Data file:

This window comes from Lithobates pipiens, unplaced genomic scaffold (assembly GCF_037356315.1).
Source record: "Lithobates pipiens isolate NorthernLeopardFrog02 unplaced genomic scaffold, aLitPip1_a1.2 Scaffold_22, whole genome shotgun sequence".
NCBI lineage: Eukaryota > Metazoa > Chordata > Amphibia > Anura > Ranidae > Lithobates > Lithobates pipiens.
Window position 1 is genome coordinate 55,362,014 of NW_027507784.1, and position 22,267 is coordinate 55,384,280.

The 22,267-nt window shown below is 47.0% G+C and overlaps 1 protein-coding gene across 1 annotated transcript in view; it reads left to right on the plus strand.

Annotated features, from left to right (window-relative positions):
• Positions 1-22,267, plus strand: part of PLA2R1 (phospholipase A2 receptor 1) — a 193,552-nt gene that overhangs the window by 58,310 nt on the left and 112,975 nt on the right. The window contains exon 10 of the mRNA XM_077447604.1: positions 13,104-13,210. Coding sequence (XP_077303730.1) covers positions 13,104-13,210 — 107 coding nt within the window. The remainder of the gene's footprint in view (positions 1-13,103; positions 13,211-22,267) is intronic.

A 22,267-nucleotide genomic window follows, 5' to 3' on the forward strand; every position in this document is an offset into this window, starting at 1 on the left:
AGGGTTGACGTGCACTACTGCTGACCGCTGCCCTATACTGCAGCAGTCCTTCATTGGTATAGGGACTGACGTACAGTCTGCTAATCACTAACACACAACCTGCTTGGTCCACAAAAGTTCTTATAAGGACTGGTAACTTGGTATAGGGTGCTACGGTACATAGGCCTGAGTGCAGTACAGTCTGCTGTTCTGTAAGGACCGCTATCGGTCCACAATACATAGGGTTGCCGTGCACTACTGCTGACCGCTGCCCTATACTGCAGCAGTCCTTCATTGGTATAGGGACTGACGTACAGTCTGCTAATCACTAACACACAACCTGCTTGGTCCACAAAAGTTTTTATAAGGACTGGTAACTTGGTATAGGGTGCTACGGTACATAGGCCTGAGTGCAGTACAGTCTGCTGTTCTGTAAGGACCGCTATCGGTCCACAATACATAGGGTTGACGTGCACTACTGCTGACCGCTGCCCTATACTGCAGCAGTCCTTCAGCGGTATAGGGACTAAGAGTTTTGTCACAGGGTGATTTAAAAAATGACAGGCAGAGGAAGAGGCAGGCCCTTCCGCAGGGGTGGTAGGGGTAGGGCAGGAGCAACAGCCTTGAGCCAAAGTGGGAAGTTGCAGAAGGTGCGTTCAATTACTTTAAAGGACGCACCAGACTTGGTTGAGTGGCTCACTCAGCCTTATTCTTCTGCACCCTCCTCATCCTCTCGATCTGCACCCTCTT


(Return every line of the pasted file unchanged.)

This window comes from Lithobates pipiens, unplaced genomic scaffold (assembly GCF_037356315.1).
Source record: "Lithobates pipiens isolate NorthernLeopardFrog02 unplaced genomic scaffold, aLitPip1_a1.2 Scaffold_22, whole genome shotgun sequence".
NCBI lineage: Eukaryota > Metazoa > Chordata > Amphibia > Anura > Ranidae > Lithobates > Lithobates pipiens.
Window position 1 is genome coordinate 55,362,014 of NW_027507784.1, and position 22,267 is coordinate 55,384,280.

The 22,267-nt window shown below is 47.0% G+C and overlaps 1 protein-coding gene across 1 annotated transcript in view; it reads left to right on the plus strand.

Annotated features, from left to right (window-relative positions):
• Positions 1-22,267, plus strand: part of PLA2R1 (phospholipase A2 receptor 1) — a 193,552-nt gene that overhangs the window by 58,310 nt on the left and 112,975 nt on the right. The window contains exon 10 of the mRNA XM_077447604.1: positions 13,104-13,210. Coding sequence (XP_077303730.1) covers positions 13,104-13,210 — 107 coding nt within the window. The remainder of the gene's footprint in view (positions 1-13,103; positions 13,211-22,267) is intronic.

A 22,267-nucleotide genomic window follows, 5' to 3' on the forward strand; every position in this document is an offset into this window, starting at 1 on the left:
AGGGTTGACGTGCACTACTGCTGACCGCTGCCCTATACTGCAGCAGTCCTTCATTGGTATAGGGACTGACGTACAGTCTGCTAATCACTAACACACAACCTGCTTGGTCCACAAAAGTTCTTATAAGGACTGGTAACTTGGTATAGGGTGCTACGGTACATAGGCCTGAGTGCAGTACAGTCTGCTGTTCTGTAAGGACCGCTATCGGTCCACAATACATAGGGTTGCCGTGCACTACTGCTGACCGCTGCCCTATACTGCAGCAGTCCTTCATTGGTATAGGGACTGACGTACAGTCTGCTAATCACTAACACACAACCTGCTTGGTCCACAAAAGTTTTTATAAGGACTGGTAACTTGGTATAGGGTGCTACGGTACATAGGCCTGAGTGCAGTACAGTCTGCTGTTCTGTAAGGACCGCTATCGGTCCACAATACATAGGGTTGACGTGCACTACTGCTGACCGCTGCCCTATACTGCAGCAGTCCTTCAGCGGTATAGGGACTAAGAGTTTTGTCACAGGGTGATTTAAAAAATGACAGGCAGAGGAAGAGGCAGGCCCTTCCGCAGGGGTGGTAGGGGTAGGGCAGGAGCAACAGCCTTGAGCCAAAGTGGGAAGTTGCAGAAGGTGCGTTCAATTACTTTAAAGGACGCACCAGACTTGGTTGAGTGGCTCACTCAGCCTTATTCTTCTGCACCCTCCTCATCCTCTCGATCTGCACCCTCTT